Meet Dr. Hersh Shefrin, recipient of the Faculty of Science Honoured Alumni Award 2017
Pioneer. Economist and theorist. Professor. Author.
Hersh Shefrin, [B.Sc. (Double Hons), Mathematics & Economics/70], is an expert on why people behave as they do. His writings spearheaded the development of two distinct subfields, behavioural economics and behavioural finance, which blend economics, finance, mathematics, and psychology. On Thursday, January 26, 2017, he will receive the Faculty of Science 2017 Honoured Alumni Award for exceptional achievement in mathematics.
“Mathematics has an internal structure all its own, making it more than just a tool to be applied, but something beautiful to be appreciated for its own magnificence and magic. I love its sheer power to help us understand so much about the universe we inhabit, from the motions of planetary bodies to the nature of subatomic particles to the forces that underlie the economic and political character of human society.”
Dr. Shefrin is considered to be one of the best and most influential in his field. He has written several ground-breaking books that demonstrate the relevance of behavioural ideas across a wide range of applications. In 2001, he was described as an “academic star of finance” by CFO Magazine, and in 2003, he was listed in the American Economic Review as one of the top fifteen theorists to have influenced empirical work.
Now the Mario Belotti Chair in the Department of Finance at Santa Clara University’s Leavey School of Business, Dr. Shefrin is well known for being a prime contributor to the economic theory of self-control based on neurological and psychological factors. He is also acknowledged for his contributions identifying a phenomenon known as the “disposition effect,” which has become one of the most studied aspects of investing.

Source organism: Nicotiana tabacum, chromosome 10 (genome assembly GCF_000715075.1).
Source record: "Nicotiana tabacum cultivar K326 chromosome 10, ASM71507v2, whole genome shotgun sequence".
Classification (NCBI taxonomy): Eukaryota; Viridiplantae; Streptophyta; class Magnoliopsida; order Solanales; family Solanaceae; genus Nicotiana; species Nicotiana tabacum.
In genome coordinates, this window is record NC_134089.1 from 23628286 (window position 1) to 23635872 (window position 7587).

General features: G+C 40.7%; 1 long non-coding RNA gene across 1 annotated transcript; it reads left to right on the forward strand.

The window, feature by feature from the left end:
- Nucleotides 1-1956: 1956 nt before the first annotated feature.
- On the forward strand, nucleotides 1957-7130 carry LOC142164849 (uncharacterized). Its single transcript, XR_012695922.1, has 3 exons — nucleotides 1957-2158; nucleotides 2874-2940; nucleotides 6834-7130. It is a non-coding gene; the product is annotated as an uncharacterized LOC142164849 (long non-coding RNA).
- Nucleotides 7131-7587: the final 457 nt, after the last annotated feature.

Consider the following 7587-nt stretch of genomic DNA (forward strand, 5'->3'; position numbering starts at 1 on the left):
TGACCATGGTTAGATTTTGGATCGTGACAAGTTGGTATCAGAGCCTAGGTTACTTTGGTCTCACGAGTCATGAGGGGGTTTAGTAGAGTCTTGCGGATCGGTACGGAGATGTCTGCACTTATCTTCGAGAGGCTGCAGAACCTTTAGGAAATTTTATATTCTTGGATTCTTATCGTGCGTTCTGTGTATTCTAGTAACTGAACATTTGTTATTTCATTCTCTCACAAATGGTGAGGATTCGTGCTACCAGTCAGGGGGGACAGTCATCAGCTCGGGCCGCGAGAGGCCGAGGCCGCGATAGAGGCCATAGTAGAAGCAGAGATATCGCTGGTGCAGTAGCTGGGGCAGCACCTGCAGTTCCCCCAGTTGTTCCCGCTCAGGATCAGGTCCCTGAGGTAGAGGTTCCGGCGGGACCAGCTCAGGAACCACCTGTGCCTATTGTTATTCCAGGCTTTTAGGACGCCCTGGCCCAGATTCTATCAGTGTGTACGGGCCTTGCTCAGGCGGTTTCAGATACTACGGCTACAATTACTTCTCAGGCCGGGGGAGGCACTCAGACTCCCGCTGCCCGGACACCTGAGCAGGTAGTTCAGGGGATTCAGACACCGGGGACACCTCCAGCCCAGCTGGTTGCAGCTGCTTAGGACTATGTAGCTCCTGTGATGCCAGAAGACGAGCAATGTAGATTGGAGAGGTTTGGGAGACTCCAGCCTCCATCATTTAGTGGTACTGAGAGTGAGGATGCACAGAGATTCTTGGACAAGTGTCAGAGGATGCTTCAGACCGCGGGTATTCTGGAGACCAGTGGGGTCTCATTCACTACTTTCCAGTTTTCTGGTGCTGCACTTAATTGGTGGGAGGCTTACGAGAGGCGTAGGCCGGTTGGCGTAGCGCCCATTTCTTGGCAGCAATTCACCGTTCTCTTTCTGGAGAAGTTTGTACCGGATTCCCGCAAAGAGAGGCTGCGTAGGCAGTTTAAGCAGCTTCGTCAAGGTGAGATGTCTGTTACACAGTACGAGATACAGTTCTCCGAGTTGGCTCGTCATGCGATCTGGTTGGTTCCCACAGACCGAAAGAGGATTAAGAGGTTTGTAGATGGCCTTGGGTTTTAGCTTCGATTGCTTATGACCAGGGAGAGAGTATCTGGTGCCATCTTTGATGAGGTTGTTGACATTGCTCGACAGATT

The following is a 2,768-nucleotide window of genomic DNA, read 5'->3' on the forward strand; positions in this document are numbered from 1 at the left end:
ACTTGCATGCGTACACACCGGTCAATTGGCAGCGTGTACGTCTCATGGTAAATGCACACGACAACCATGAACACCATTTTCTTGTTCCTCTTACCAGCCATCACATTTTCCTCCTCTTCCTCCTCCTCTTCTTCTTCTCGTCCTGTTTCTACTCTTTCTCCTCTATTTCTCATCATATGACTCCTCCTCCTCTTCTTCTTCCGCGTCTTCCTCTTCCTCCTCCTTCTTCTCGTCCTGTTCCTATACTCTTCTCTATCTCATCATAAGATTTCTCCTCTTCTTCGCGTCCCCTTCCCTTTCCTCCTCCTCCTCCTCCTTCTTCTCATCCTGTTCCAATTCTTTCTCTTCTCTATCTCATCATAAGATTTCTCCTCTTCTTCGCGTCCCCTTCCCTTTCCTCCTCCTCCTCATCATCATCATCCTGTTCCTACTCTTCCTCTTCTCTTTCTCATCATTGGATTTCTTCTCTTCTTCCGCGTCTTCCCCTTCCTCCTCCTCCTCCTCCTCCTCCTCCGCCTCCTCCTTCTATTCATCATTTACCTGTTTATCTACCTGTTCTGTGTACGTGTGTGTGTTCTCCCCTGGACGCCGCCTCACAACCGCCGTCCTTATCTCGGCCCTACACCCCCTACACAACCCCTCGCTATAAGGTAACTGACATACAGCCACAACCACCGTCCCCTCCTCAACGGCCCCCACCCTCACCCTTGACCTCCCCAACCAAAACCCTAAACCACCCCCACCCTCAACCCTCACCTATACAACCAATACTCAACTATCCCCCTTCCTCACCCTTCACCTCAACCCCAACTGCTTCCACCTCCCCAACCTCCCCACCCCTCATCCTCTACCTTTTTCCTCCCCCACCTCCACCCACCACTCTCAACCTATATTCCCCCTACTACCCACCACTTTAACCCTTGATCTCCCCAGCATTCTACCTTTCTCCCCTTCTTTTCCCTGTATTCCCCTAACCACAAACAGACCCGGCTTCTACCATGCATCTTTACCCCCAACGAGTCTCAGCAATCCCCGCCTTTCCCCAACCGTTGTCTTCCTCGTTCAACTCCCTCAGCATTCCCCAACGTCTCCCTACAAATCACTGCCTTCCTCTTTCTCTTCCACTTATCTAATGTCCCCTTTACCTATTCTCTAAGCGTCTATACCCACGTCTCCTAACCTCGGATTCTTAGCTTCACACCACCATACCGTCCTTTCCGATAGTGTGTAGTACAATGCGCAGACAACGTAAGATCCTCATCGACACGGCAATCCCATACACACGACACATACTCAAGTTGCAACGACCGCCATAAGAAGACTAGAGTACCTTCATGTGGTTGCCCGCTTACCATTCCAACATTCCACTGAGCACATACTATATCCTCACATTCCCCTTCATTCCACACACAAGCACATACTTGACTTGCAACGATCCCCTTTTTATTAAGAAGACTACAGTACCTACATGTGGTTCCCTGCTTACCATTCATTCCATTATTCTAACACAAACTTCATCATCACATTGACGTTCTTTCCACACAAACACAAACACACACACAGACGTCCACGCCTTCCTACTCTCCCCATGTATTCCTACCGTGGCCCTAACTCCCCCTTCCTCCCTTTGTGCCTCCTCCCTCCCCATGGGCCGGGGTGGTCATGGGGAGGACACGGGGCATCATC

Over thirty years ago, Dr. Shefrin began studying reasons why investors tend to hang onto stocks that are losing money, while, in contrast, they sell more lucrative investments. The results of this research, which defined the disposition effect and introduced it into the literature, were published in a much-cited paper called The disposition to sell winners too early and ride losers too long: theory and evidence.
“People try to avoid regret by holding on to losers and to generate pride by selling winners. We are human after all,” Dr. Shefrin explains. “Ego is really important.”
After graduating from the U of M, with a B.Sc. (Double Hons), in Mathematics & Economics, Dr. Shefrin earned a Master’s degree in Mathematics from the University of Waterloo and a Ph.D. in Economics from the London School of Economics. After his first teaching position at the University of Rochester, Dr. Shefrin joined Santa Clara University, located in the heart of Silicon Valley in California. In addition to self-control and the disposition effect, Dr. Shefrin focused on behavioural pricing kernel theory, behavioural corporate finance, and behavioural risk management.